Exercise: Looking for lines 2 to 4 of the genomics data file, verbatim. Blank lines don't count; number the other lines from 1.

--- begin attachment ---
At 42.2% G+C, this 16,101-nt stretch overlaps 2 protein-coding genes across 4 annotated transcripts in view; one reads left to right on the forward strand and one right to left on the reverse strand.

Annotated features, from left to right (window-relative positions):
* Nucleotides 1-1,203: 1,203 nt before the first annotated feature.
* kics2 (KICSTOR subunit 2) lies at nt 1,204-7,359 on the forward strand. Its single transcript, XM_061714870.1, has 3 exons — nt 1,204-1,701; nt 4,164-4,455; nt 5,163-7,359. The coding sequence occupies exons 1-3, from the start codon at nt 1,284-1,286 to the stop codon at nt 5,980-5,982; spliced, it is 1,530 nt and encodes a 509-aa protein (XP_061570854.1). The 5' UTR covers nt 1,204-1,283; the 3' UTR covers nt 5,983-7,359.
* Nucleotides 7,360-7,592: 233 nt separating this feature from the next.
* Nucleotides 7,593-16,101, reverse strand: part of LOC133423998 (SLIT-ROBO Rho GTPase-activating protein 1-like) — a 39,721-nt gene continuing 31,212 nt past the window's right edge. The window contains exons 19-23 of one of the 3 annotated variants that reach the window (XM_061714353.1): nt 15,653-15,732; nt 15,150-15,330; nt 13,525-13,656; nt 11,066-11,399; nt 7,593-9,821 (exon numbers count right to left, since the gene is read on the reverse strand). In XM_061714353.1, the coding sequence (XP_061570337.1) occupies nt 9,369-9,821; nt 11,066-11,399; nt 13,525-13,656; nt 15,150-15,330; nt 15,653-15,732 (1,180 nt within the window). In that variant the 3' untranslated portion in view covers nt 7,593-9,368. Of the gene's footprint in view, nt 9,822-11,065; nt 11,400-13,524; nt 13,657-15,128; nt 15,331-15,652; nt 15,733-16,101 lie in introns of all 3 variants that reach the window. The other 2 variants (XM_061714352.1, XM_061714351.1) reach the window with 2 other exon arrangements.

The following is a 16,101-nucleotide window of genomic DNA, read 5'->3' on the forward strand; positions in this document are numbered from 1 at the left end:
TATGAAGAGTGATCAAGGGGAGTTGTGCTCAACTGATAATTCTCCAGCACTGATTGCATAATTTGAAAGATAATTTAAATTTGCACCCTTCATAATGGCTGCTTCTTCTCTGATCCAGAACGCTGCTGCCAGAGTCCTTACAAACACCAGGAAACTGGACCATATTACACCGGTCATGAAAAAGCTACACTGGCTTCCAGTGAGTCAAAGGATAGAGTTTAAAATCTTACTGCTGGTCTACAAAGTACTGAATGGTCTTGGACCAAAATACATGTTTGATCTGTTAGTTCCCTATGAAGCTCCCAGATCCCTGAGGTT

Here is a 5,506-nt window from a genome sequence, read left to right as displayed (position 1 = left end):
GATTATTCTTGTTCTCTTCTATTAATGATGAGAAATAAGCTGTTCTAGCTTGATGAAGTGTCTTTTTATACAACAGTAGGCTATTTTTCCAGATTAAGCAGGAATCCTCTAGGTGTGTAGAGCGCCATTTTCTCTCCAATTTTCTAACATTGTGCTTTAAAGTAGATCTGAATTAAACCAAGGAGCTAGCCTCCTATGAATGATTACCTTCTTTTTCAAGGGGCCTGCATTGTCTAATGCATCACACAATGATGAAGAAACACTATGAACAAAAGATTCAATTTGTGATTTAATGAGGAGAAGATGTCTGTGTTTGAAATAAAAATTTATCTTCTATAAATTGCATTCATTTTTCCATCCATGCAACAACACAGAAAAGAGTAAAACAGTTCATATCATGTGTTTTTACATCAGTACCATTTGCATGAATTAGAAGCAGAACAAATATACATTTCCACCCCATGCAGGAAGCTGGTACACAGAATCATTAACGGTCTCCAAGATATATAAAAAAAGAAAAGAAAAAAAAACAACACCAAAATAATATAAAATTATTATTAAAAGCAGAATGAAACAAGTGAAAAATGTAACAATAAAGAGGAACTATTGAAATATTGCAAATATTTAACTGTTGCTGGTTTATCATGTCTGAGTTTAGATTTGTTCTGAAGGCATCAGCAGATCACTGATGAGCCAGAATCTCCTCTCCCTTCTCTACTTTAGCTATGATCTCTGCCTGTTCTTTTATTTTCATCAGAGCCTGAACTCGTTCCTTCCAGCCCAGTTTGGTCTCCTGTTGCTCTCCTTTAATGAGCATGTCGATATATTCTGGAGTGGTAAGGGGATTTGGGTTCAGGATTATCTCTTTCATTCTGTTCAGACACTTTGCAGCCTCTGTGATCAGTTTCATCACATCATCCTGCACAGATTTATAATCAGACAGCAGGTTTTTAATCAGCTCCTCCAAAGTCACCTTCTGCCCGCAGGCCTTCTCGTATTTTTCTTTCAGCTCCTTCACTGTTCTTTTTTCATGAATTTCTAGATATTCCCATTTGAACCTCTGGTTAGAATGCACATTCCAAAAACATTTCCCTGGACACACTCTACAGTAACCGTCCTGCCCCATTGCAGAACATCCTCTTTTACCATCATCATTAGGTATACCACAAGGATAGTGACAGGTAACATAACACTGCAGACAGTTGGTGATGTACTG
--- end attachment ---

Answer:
Annotated features, from left to right (window-relative positions):
* Nucleotides 1-1,203: 1,203 nt before the first annotated feature.
* kics2 (KICSTOR subunit 2) lies at nt 1,204-7,359 on the forward strand. Its single transcript, XM_061714870.1, has 3 exons — nt 1,204-1,701; nt 4,164-4,455; nt 5,163-7,359. The coding sequence occupies exons 1-3, from the start codon at nt 1,284-1,286 to the stop codon at nt 5,980-5,982; spliced, it is 1,530 nt and encodes a 509-aa protein (XP_061570854.1). The 5' UTR covers nt 1,204-1,283; the 3' UTR covers nt 5,983-7,359.